Would you believe that your wireless router might just be the most important device your company uses every day? Routers monitor all network traffic coming in to and going out from your business, acting as an initial line of defense to prevent unauthorized access—and protect sensitive information.
Of course, gone are the days when every employee accessed the Internet and the company network from the physical office. Today, with remote work becoming more common, each staff member represents a unique point of access to and from your business, with multiple desktops, laptops, smartphones, tablets, network drives, and printers connected to each router.
Extra layers of cybersecurity might need to be constructed around each of these entry points. If a bad actor gains access to just one of these devices, compromise is likely—and chaos can ensue.
Strong routers should use WPA2 security, which requires any new device that wants to connect to it to enter a password. Unfortunately, many Wi-Fi routers come with a standardized, simplified network name and password that can be easy for hackers to crack. The good news is that you can easily update and customize those credentials, usually by logging in to a website, downloading an app, or working with a trusted IT provider. It’s a good idea to regularly revise the Wi-Fi password on your router, too—yes, you’ll have to reconnect, but this password reset can also remove any unwelcome visitors who could be lurking on your Wi-Fi network.
If your router allows you to add a publicly available guest network, activate it now. This grants any guests the access they need to your Wi-Fi connection while segmenting your business’ critical or sensitive information away from prying eyes. This also places another obstacle in the way of anyone secretly trying to compromise your network without permission—even if hackers do manage to get onto your guest network, they won’t be able to take control of other devices or access settings on your router itself. Check to see if your router allows you to hide the SSID of your main network—this is the name of the network that appears when devices search for a Wi-Fi signal. That way employees and other trusted contacts can be added to your protected network, without the general public having access to it. A trusted IT provider can help to check all of these settings.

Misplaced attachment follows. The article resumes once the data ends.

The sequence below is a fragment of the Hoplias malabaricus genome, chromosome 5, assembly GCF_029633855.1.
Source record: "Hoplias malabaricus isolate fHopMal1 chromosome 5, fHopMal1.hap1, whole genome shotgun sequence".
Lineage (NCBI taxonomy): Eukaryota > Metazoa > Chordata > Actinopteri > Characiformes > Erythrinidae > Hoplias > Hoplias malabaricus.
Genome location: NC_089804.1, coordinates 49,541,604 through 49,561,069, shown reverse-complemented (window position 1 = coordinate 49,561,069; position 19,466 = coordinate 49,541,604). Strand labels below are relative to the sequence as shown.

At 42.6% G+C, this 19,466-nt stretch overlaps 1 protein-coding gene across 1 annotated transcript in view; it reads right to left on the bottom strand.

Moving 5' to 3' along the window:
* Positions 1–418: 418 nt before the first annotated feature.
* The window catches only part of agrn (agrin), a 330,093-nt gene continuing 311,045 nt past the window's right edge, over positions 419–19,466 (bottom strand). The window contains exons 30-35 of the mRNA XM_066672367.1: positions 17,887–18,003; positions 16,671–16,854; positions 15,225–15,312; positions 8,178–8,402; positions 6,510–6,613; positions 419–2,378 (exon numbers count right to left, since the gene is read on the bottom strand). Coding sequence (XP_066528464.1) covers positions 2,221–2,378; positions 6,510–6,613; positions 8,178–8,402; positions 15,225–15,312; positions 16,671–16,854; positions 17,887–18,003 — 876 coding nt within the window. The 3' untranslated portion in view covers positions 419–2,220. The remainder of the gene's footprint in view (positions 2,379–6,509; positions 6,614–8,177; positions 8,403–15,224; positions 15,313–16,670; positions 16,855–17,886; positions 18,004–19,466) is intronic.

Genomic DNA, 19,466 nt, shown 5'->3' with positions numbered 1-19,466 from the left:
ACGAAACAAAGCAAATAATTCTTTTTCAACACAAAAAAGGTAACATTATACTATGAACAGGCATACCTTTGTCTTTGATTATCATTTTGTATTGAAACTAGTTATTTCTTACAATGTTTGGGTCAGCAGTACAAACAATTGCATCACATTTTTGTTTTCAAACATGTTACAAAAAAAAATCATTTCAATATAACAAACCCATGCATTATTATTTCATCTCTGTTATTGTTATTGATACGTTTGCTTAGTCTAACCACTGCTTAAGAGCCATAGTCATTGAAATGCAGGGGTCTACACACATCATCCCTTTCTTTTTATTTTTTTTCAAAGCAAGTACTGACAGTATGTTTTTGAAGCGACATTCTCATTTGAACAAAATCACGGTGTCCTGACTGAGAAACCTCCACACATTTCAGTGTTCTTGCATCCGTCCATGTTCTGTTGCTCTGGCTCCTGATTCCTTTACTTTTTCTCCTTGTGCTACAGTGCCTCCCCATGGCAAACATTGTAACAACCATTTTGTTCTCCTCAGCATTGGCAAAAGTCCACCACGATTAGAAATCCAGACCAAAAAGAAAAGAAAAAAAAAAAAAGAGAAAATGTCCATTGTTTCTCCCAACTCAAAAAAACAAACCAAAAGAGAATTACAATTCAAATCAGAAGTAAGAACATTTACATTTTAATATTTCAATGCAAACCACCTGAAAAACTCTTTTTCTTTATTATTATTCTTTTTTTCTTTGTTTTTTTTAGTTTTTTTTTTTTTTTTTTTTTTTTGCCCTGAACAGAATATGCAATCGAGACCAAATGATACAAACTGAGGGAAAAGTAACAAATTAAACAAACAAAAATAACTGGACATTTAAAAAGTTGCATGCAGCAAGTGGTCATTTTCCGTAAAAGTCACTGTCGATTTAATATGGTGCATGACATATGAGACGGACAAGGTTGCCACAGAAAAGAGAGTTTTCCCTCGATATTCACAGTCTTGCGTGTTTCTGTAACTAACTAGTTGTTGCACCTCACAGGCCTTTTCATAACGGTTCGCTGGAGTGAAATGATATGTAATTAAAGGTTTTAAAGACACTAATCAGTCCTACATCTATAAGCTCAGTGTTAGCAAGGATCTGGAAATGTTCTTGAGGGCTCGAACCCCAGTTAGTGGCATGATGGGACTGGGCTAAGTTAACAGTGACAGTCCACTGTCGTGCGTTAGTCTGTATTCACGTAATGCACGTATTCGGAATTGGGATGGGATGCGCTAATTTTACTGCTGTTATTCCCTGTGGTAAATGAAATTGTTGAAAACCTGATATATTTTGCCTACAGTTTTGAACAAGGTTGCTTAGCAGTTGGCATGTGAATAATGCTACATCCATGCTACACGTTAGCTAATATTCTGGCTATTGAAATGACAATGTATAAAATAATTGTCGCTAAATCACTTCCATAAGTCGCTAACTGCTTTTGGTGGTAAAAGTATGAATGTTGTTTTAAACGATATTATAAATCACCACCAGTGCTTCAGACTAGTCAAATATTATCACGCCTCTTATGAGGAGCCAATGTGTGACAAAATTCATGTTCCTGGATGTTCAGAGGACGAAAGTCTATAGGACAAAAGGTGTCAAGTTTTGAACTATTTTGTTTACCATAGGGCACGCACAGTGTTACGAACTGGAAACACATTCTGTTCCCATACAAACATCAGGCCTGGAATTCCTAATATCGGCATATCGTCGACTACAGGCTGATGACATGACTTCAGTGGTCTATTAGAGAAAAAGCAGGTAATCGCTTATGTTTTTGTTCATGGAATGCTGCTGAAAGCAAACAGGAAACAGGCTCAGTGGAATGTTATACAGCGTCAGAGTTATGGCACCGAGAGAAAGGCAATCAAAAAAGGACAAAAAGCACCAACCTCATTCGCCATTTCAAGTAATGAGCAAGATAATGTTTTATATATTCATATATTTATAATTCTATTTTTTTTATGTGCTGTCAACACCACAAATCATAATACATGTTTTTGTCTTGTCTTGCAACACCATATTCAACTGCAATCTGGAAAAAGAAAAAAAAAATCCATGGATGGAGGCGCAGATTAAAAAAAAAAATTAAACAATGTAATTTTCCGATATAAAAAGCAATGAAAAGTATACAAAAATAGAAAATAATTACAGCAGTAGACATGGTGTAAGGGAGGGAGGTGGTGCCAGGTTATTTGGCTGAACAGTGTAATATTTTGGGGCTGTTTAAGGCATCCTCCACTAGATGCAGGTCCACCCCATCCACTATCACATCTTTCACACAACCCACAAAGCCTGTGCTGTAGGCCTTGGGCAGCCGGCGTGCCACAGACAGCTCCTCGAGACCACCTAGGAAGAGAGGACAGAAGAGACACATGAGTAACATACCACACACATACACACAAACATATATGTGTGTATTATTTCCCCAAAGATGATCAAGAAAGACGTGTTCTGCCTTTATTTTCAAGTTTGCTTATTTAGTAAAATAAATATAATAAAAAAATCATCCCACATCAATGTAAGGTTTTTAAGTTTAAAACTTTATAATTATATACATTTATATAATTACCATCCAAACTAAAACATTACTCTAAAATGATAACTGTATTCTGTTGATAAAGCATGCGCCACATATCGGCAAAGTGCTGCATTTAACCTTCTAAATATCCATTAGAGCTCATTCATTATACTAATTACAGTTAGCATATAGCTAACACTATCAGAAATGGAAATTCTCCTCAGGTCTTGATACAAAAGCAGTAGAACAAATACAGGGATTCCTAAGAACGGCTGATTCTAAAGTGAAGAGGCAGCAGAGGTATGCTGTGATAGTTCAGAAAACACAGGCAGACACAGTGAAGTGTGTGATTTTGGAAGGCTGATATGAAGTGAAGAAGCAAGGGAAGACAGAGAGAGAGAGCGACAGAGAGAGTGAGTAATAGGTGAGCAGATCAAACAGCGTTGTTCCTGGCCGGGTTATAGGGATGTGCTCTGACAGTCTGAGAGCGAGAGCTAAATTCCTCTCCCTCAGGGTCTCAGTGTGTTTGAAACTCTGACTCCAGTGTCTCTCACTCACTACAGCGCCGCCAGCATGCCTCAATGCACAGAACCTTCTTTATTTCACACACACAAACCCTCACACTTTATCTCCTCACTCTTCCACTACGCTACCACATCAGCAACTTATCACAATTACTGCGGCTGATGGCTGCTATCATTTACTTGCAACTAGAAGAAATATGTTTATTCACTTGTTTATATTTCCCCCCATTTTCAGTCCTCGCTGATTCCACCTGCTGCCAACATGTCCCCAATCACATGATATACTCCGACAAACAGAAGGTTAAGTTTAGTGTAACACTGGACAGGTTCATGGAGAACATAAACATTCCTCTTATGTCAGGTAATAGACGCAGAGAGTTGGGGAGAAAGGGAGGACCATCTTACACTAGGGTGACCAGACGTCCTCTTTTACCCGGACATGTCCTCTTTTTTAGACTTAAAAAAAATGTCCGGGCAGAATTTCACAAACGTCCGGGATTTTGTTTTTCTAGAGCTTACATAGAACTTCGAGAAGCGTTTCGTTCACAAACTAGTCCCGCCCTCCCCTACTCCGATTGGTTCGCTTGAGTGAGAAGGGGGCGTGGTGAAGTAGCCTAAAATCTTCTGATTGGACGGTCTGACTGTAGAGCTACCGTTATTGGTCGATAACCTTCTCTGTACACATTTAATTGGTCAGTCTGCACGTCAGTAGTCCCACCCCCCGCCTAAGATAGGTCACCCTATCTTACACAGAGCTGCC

Regular security updates and firmware patches are a fact of life for Wi-Fi routers. These essentially tell the router how to operate under certain security standards—and if a router falls behind on updates or doesn’t receive a critical patch, vulnerabilities can take over. Many enterprise-grade routers automatically update themselves, but if you aren’t sure about the process, don’t risk having your router exploited. Work with a trusted business partner to review your router (and the rest of your devices) and make sure security updates and software patches occur automatically during off-hours so your day-to-day operations aren’t interrupted.
Even though many business owners and IT experts now concentrate on router security, these devices still represent a major cybersecurity threat. That’s because a router can be compromised by a phone or laptop that it previously trusted if that device itself is compromised. If you want to minimize this risk, practice good security principles every day by keeping all applications updated, using strong passwords on every device, and making sure other networks are protected by multiple layers of cybersecurity solutions.
If you have multiple employees working in remote locations but accessing important business information, consider implementing a company-wide VPN policy. VPNs work double duty by encrypting data and shielding the IP address used to access the Internet by redirecting all network activity through a secure process that connects with servers in different locations. This is a major enhancement over public Wi-Fi, which offers convenience but with serious risk. Instead of accessing the same network as other users, VPNs offer private connections for every individual—and extra levels of data encryption for any business with a telecommuting workforce.
Any time that a device connects to the Internet wirelessly, security risks exist. Wireless routers are just as susceptible to malware and cyberthreats as other devices—and even VPNs don’t offer 100% protection. Both solutions can be confusing for average users, and many businesses need help properly deploying these extra layers of security.
At CMIT Solutions, we’ve helped thousands of businesses across North America to enhance their cybersecurity, offering trusted policies and procedures for employees who need to connect to the Internet in the office and at home. If you need help checking your router, implementing VPNs, or assessing the security of other devices and systems, we can help. Contact CMIT today.